"Federal notice and pleading rules require the complaint to provide 'the defendant notice of what the ... claim is and the grounds upon which it rests.'" Id. (quoting Phillips v. Cntv. of Allegheny. 515 F.3d 224, 232 (3d Cir. 2008)). "To test the sufficiency of the complaint in the face of a Rule 12(b)(6) motion, the court must conduct a three-step inquiry." Id. (citing Santiago v. Warminster Twp.. 629 F.3d 121, 130-31 (3d Cir. 2010)). At the first step, "the court must '[t]ake note of the elements a plaintiff must plead to state a claim.'" Santiago. 629 F.3d at 130-31 (quoting Ashcroft v. Iqbal. 556 U.S. 662, 675 (2009)). At the second step, "the factual and legal elements of a claim should be separated; well-pleaded facts must be accepted as true, while mere legal conclusions may be disregarded." Altland. 2015 U.S. Dist. LEXIS 124787, at *2-3 (citing Santiago. 629 F.3d at 130-31; Fowler v. UPMC Shadyshide. 578 F.3d 203, 210-11 (3d Cir. 2009)). Then, "[o]nce the well-pleaded factual allegations have been isolated, the court must determine whether they are sufficient to show a 'plausible claim for relief.'" Id. at *3 (quoting Iqbal. 556 U.S. at 679; citing Bell Atl. Corp. v. Twombly. 550 U.S. 544, 555 (2007) (requiring plaintiffs to allege facts sufficient to "raise a right to relief above the speculative level"). A complaint must be dismissed under Federal Rule of Civil Procedure 12(b)(6) if it fails to allege "enough facts to state a claim to relief that is plausible on its face." Twombly. 550 U.S. at 570. The non- moving party must aver "factual content that allows the court to draw the reasonable inference that the defendant is liable for the misconduct alleged." Iqbal. 556 U.S. at 663.

         "However, even 'if a complaint is subject to Rule 12(b)(6) dismissal, a district court must permit a curative amendment unless such an amendment would be inequitable or futile."' Payne v. Duncan. 2016 U.S. Dist. LEXIS 10969, at *3 (M.D. Pa. Jan. 29, 2016) (Mariani, J.) (quoting Phillips. 515 F.3d at 245). The United States Court of Appeals for the Third Circuit has stated that:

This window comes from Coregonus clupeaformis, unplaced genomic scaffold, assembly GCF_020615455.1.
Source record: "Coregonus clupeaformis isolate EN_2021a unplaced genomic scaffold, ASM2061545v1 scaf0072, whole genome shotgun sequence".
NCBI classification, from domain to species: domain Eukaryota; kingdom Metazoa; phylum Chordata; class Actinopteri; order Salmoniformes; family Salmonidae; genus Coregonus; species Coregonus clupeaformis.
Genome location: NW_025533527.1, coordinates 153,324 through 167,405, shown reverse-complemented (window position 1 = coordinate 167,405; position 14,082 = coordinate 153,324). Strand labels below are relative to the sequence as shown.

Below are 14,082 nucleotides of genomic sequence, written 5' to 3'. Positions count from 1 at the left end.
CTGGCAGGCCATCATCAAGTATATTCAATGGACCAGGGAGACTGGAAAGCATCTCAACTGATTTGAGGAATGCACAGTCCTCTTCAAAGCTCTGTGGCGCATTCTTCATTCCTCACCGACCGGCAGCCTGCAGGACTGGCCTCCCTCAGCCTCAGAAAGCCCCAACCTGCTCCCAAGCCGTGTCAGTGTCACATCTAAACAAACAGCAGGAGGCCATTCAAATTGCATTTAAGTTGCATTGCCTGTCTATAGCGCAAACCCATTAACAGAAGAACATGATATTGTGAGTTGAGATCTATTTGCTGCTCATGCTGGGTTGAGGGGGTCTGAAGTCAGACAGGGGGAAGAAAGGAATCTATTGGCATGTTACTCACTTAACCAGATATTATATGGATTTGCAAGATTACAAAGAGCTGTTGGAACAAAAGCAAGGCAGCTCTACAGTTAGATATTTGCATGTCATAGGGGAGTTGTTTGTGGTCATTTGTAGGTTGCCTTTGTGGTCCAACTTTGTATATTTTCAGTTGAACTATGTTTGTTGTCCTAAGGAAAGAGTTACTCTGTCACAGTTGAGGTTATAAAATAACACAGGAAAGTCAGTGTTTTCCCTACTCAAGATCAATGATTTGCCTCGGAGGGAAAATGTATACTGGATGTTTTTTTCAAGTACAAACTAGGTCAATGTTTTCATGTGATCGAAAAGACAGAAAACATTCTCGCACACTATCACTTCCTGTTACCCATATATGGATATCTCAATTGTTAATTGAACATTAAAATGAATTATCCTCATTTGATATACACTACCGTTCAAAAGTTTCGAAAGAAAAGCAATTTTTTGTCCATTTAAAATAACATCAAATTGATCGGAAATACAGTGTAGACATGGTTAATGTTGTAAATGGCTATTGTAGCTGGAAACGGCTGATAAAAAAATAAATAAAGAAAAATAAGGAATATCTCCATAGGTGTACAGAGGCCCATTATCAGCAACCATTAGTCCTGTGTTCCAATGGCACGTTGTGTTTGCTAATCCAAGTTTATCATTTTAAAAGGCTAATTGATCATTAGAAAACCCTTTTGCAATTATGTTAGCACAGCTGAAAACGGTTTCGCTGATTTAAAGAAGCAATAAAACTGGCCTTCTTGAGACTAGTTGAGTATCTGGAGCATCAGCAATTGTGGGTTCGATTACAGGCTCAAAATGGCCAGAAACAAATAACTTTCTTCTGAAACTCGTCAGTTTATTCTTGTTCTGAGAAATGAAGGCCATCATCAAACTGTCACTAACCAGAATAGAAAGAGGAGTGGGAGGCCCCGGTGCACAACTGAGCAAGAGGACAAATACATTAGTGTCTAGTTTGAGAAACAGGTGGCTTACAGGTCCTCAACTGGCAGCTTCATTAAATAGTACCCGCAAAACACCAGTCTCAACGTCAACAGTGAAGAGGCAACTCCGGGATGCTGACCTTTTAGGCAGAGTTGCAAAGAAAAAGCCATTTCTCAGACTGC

even when plaintiff does not seek leave to amend his complaint after a defendant moves to dismiss it, unless the district court finds that amendment would be inequitable or futile, the court must inform the plaintiff that he or she has leave to amend the complaint within a set period of time.

Phillips, 515 F.3d at 245.

         In addition, given that he was granted in forma pauperis status to pursue this suit, see (Doc. 7), the screening provisions of 28 U.S.C. § 1915(e) apply. The court's obligation to dismiss a complaint under the Prisoner Litigation Reform Act's ("PLRA") screening provisions for complaints that fail to state a claim is not excused even after a defendant has filed a motion to dismiss. £ge, e.g.. Lopez v. Smith. 203 F.3d 1122, 1126 n.6 (9th Cir. 2000). Hence, if there is a ground for dismissal which was not relied upon by a defendant in a motion to dismiss, the court may nonetheless gua sponte rest its dismissal upon such ground pursuant to the screening provisions of the PLRA. See Ii; Dare v. U.S.. 2007 U.S. Dist. LEXIS 45040 (W.D. Pa. 2007), affd. 264 F.App'x 183 (3d Cir. 2008).

         Finally, "[t]he obligation to liberally construe a pro se litigant's pleadings is well-established." Higgs v. Attv. Gen, of the U.S.. 655 F.3d 333, 339 (3d Cir. 2011) (citing Estelle v. Gamble. 429 U.S. 97, 106 (1976); Haines v. Kerner. 404 U.S. 519, 520-21 (1972); Capogrosso v. The Supreme Court of N.J.. 588 F.3d 180, 184 n.l (3d Cir. 2009)). Therefore, the allegations advanced by Plaintiff, a pro se litigant, will be liberally construed.

         AMENDED ...